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Steve Haberlin's picture
Steve Haberlin is a Ph.D candidate at the University of South Florida, where he also works as a teaching assistant, supervising and teaching pre-service teachers. Steve holds a master's degree...
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Why Student Teachers Struggle (or Don’t Make it)

After serving as a teacher educator for the past two years, I have begun to reflect on why student teachers might struggle as they prepare for the profession. Of course, as in other posts, I don’t proclaim to have all the answers. Rather, I hope by writing this, it prompts discussion and further discourse, research, and contemplation—as preparing teachers is a vastly important endeavor.

Student teachers, such as the ones I work with, often carry heavy coursework loads as undergraduates-and if they are in a clinical program-spend time in schools as part of an internship experience, where they are paired with more experienced, mentor teachers. My role, as a university supervisor, has been to provide support to these student teachers in variety of ways, which includes coaching them in instructional strategies, conducting observations and giving feedback, and guiding them in becoming reflective about their practice.

The following is what I have observed regarding those student teachers who struggle with getting through the program and entering the field:

  1. Time Management

Balancing coursework is challenging in itself, but student teachers are expected to also balance their internship, which requires them to spend focused time on the “job.” They must learn to complete their course assignments as well as prepare for their teaching roles. On top of that, students often work part-time jobs to help pay expenses. Finally, they should have some life outside of school and make time for friends, sports, hobbies, and other leisure. Those who struggle don’t seem to use their time effectively, don’t streamline activities, or just don’t have the energy it takes to manage everything. Sometimes, it’s a matter of just adjusting to the new, demanding schedule; other times, student teachers are lacking time management strategies (which I try to assist with, but such information is often lacking in undergraduate programs).

  1. Emotional Management

Student teachers facing emotional turmoil often struggle the most. The event could be a death in the family, a breakup, a family emergency—and the event throws the student teacher for an emotional loop. From that point, they have difficulty focusing on completing coursework and being at their best during their internship. Other times, it’s not one major event that shakes them,but just the everyday stress and pressure that comes from a demanding teacher education program. These students haven’t been taught tools and methods that could help them with their emotional lives. They also require support from mentor teachers, supervisors, and professors,and may not be getting it. One strategy I have used is to have regular times during weekly seminars or classes, where the student teachers can ask questions, express concerns, or just vent about challenges in the program.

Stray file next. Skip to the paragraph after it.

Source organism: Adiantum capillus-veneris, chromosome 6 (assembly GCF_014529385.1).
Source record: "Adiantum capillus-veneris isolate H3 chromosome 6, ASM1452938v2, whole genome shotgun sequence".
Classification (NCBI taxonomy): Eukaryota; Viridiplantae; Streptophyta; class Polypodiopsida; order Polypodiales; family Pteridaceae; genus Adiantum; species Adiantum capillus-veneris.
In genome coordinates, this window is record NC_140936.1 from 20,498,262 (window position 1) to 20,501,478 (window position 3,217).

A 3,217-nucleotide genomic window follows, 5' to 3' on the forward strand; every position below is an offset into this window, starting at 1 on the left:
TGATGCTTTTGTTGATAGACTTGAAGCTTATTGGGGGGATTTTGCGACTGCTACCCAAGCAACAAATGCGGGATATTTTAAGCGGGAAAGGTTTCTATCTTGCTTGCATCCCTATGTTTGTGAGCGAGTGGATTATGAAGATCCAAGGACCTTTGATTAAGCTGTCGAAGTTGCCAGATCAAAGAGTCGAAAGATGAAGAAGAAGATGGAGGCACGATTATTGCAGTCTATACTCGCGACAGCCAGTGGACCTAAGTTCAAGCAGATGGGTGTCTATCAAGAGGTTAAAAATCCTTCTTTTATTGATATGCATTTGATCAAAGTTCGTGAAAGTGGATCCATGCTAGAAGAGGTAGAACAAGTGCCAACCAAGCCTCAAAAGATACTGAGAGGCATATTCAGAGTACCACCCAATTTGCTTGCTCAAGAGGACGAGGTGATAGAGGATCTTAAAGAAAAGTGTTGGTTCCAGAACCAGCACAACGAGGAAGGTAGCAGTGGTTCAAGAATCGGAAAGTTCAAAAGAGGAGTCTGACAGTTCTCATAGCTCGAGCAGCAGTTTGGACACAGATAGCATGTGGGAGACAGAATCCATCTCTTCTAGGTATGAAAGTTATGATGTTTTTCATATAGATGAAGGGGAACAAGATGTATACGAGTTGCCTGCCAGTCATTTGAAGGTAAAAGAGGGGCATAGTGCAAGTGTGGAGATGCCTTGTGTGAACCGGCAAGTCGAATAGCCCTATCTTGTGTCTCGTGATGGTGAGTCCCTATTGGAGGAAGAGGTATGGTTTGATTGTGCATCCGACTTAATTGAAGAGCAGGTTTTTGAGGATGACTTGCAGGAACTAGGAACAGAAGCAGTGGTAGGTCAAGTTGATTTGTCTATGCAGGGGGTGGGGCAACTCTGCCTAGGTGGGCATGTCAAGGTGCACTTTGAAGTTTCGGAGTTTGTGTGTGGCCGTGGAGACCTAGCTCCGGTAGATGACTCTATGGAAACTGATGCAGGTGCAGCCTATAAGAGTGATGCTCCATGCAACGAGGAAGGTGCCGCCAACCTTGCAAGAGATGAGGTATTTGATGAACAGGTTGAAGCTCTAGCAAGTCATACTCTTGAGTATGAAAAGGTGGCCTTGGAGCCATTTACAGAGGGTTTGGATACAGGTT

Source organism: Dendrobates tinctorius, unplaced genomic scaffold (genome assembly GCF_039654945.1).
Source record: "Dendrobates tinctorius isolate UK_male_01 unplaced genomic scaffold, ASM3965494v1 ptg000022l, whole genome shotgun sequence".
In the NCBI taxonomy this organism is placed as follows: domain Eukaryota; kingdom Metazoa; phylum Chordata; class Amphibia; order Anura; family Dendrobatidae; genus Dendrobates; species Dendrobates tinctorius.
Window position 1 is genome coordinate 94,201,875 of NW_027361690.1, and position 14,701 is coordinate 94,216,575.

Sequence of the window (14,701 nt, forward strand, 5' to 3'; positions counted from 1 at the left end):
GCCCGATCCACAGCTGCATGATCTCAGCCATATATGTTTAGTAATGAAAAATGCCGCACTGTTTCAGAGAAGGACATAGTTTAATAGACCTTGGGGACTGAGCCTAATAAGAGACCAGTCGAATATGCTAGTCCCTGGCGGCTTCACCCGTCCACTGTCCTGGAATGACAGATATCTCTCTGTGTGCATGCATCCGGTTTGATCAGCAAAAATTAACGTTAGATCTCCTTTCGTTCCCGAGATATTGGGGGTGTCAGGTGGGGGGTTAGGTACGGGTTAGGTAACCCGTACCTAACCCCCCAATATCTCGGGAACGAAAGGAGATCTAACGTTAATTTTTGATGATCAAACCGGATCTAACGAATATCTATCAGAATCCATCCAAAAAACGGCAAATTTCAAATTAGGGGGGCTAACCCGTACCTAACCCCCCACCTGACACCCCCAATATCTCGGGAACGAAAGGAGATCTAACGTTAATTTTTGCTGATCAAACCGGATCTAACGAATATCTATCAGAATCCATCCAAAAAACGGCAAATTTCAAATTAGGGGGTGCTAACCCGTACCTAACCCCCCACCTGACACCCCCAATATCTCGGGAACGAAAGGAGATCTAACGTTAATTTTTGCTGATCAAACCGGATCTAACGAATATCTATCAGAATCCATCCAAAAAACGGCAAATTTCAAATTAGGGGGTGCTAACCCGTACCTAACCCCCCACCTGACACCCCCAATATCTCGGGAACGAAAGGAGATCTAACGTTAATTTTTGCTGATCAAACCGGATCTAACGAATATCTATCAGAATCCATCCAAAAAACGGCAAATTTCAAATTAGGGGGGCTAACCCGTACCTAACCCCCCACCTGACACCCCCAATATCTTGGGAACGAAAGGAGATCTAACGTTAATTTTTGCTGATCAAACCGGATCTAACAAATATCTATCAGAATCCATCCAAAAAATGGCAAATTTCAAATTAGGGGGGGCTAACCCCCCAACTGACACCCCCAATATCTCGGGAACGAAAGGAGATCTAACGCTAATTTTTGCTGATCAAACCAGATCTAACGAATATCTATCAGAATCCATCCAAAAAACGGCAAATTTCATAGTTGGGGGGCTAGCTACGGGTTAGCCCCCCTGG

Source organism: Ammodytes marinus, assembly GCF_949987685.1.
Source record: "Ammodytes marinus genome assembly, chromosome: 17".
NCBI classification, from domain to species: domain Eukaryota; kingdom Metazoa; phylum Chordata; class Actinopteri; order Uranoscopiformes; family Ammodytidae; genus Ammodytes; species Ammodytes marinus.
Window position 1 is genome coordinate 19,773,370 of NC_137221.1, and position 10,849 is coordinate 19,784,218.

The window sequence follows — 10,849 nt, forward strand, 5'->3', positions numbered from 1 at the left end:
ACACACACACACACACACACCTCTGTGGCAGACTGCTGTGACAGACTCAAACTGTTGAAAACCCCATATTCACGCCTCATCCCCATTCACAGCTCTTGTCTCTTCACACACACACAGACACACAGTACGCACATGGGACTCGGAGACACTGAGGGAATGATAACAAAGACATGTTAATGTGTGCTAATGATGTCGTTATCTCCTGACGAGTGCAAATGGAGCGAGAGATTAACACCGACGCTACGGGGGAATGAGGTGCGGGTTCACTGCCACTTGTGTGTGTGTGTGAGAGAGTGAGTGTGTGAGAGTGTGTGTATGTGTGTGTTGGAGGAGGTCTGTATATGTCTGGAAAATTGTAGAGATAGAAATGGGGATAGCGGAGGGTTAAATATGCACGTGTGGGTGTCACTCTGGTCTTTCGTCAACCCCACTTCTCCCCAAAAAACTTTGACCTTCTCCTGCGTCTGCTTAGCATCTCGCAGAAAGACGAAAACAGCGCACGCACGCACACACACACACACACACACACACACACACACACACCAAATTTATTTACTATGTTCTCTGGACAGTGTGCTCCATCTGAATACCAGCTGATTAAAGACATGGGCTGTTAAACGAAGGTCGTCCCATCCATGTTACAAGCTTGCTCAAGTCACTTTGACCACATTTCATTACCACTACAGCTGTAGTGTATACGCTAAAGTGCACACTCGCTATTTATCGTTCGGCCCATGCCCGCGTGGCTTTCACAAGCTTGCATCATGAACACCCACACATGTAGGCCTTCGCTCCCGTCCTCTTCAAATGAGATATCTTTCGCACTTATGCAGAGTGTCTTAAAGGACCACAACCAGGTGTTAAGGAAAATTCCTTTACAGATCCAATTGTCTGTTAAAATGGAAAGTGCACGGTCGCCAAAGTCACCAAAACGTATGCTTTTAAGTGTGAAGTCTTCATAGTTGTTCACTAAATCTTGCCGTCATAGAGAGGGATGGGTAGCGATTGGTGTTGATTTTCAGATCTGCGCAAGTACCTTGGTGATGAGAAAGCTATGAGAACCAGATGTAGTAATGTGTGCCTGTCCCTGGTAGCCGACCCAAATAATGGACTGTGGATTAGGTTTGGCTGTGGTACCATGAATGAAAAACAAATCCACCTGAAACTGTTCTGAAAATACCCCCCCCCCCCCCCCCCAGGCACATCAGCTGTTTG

1. Improper Placement

Student teachers paired with mentor teachers who are not a good match can cause challenges. It can be a case where the student and the mentor’s personalities don’t match or the mentor’s teaching style is very different from what the student aspires. Whatever the case, if the student teacher doesn’t feel comfortable with the pairing and supported by the mentor teacher, it results in stress and an unpleasant experience. There’s no full-proof way to avoid this, but better matches can be made by having everyone complete personality/profile questionnaires in advance and holding “speed dating” events, where student teachers spend some time talking with a potential mentor teacher before rotating to other mentors in the room.

  1. Not the Right Fit

I know this is not popular to talk about, but sometimes a teaching career is not right for everyone. A student may participate in the program and decide it’s not the right job for him or her. They may want to do the job and find they lack the abilities and personality that makes a good fit. For instance, if they can’t naturally connect with children, the student can certainly work on this area, but is going to find it very hard to move ahead. In other cases, the student’s heart just may not be into teaching or it’s not the right time for the student to attempt the program.

These four challenges point out the need for student teachers to have strong support along every step of the journey to becoming a teacher. They need supportive mentors, supervisors, and college instructors, who will help them gain the necessary skills and knowledge needed to prepare to enter the field. But we also need to coach them on areas such as emotional and time management and remember where these students are in their current stage of development.